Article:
State Senate republicans picked up a seat to move their majority to a 22-11 advantage. This gives them a veto-proof majority. Senator Devin LeMahieu was re-elected by his caucus as the Majority Leader and he is in the process of forming committees and naming Chairs.
Republicans in the State Assembly also picked up seats moving their majority to a 64-35 advantage, just two seats away from having a veto-proof majority. Speaker Vos was re-elected by his caucus as well and remains the longest serving Speaker in Wisconsin history.
In other Wisconsin state races Attorney General Kaul was re-elected by about 35,000 votes, Secretary of State Doug LaFollette was re-elected by less than 7,500 votes, and John Leiber (R) defeated Aaron Richardson (D) by nearly 40,000 votes to become the new State Treasurer
Chaperone Rule Still in Flux at Latest Medical Examining Board Meeting
Representatives of the Wisconsin Medical Society and Wisconsin Hospital Association spoke to the board during the hearing. Mark Grapentine (Medical Society) commented that his organization supports the revised rule, understands the board’s intent, and appreciates MEB’s willingness to compromise. He noted that WMS received an “inordinate” level of feedback from members concerning the original draft of the rule.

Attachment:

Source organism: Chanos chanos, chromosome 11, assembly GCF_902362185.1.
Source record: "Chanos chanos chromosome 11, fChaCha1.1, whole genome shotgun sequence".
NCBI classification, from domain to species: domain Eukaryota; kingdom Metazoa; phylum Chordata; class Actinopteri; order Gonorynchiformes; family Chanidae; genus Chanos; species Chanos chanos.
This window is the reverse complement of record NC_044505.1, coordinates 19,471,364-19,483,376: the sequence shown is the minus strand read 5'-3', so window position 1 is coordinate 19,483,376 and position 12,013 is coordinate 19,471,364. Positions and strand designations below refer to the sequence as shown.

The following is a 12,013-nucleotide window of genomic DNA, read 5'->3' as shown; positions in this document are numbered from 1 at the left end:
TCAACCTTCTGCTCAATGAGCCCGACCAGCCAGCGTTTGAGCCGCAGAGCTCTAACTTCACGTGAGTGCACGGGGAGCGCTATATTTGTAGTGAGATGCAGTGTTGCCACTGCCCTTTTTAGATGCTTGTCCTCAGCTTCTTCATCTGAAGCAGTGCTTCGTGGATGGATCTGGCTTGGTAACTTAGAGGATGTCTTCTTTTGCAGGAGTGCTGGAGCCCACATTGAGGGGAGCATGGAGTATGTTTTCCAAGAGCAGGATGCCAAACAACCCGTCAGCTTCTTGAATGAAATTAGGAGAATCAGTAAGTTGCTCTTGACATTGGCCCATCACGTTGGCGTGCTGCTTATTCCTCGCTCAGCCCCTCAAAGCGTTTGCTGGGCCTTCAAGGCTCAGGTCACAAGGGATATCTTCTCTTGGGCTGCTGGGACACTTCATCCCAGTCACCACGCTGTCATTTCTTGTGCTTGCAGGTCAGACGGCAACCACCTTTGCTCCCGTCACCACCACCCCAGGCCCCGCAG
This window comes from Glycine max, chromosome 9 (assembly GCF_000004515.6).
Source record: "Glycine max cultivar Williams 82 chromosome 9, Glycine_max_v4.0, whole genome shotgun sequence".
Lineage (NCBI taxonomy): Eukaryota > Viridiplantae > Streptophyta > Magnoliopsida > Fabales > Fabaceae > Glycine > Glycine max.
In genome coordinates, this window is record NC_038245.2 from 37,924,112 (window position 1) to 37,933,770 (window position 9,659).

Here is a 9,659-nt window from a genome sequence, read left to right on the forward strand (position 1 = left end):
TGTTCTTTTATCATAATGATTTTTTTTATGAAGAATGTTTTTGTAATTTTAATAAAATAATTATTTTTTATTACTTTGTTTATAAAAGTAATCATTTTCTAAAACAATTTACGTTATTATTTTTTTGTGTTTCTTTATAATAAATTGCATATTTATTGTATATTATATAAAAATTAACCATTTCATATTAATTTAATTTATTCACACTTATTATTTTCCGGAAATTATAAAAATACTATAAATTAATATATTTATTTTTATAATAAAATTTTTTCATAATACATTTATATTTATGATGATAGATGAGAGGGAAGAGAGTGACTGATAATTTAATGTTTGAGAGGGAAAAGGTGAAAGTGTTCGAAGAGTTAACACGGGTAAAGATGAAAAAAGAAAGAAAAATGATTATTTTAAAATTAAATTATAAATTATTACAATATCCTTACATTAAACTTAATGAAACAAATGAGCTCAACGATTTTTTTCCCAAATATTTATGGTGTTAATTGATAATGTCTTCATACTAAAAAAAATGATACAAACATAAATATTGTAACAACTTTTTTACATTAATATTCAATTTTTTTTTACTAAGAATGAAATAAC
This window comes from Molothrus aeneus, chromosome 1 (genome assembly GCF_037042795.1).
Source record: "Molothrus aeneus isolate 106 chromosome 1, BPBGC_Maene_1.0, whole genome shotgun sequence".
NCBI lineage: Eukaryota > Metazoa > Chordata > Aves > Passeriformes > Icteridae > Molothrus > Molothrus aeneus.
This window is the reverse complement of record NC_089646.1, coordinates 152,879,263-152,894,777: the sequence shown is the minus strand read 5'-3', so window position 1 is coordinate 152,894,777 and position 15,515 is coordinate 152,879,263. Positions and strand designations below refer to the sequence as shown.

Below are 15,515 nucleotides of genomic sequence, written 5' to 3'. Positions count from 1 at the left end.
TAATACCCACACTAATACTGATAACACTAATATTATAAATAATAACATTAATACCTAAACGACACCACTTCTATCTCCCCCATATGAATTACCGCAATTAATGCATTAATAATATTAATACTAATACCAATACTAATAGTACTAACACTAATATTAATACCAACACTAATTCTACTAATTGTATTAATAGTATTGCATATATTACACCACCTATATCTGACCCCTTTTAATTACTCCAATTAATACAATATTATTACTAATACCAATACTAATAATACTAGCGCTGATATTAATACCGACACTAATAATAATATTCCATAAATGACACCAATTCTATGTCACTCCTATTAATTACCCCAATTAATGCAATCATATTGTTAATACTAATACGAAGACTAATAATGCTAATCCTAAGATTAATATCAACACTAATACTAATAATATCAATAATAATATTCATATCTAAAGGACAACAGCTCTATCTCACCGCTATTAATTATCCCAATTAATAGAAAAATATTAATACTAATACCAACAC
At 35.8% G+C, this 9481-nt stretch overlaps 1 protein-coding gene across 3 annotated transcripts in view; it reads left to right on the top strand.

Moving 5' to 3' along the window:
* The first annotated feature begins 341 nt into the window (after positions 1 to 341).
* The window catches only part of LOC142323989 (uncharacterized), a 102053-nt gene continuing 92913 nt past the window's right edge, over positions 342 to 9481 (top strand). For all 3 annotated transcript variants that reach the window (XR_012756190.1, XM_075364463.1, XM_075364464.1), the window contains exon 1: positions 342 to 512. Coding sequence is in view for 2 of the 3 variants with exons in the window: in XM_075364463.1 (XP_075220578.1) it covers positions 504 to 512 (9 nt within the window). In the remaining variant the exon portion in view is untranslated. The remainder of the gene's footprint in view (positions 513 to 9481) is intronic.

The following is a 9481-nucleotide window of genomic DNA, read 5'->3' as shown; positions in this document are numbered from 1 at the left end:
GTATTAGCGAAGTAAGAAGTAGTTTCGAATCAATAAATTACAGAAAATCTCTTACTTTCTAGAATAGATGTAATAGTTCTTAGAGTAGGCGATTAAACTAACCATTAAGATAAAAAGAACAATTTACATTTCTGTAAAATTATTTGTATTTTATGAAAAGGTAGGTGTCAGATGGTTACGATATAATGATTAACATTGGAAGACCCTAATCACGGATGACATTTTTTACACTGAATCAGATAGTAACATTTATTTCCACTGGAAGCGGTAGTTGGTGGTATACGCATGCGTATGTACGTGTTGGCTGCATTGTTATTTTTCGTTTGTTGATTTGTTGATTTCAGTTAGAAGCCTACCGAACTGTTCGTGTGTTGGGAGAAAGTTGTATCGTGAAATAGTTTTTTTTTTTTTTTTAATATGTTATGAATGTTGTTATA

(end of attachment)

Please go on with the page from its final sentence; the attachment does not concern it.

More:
Ann Zenk (Hospital Association) asked MEB Chair Dr. Wasserman to meet with the WHA Physician Leaders Council before the board votes on the latest version of the rule. She said that WHA members still have concerns with the rulemaking and want to discuss potential alternatives. She noted that her organization is also submitting written comments.
Following the public hearing, MEB reviewed the Legislative Clearinghouse report, which identifies potential legal and technical issues in a rulemaking. Notably, the report indicated that MEB did not adequately explain its intent regarding the responsibility of hospitals and other employers of physicians and to explain the source of its authority to impose a requirement on anyone other than physicians. The report asked what MEB expects to happen if a hospital does not post a chaperone policy.
The board agreed to add an explicit statement to the rule to the effect of, “Nothing under this rule is intended to impose a requirement on any person or entity that the board does not have jurisdiction over.” MEB member Dr. Goel commented that he was “disappointed” that some organizations responded to the board’s rulemaking in a “get off our turf” manner.
The board also agreed to some minor language changes suggested by the Clearinghouse Report, but the overall language and effect of the rule will remain the same. Meanwhile, MEB Chair Wasserman said he would meet with WHA to discuss the organization’s concerns. The board will review a revised rule at its next meeting in December.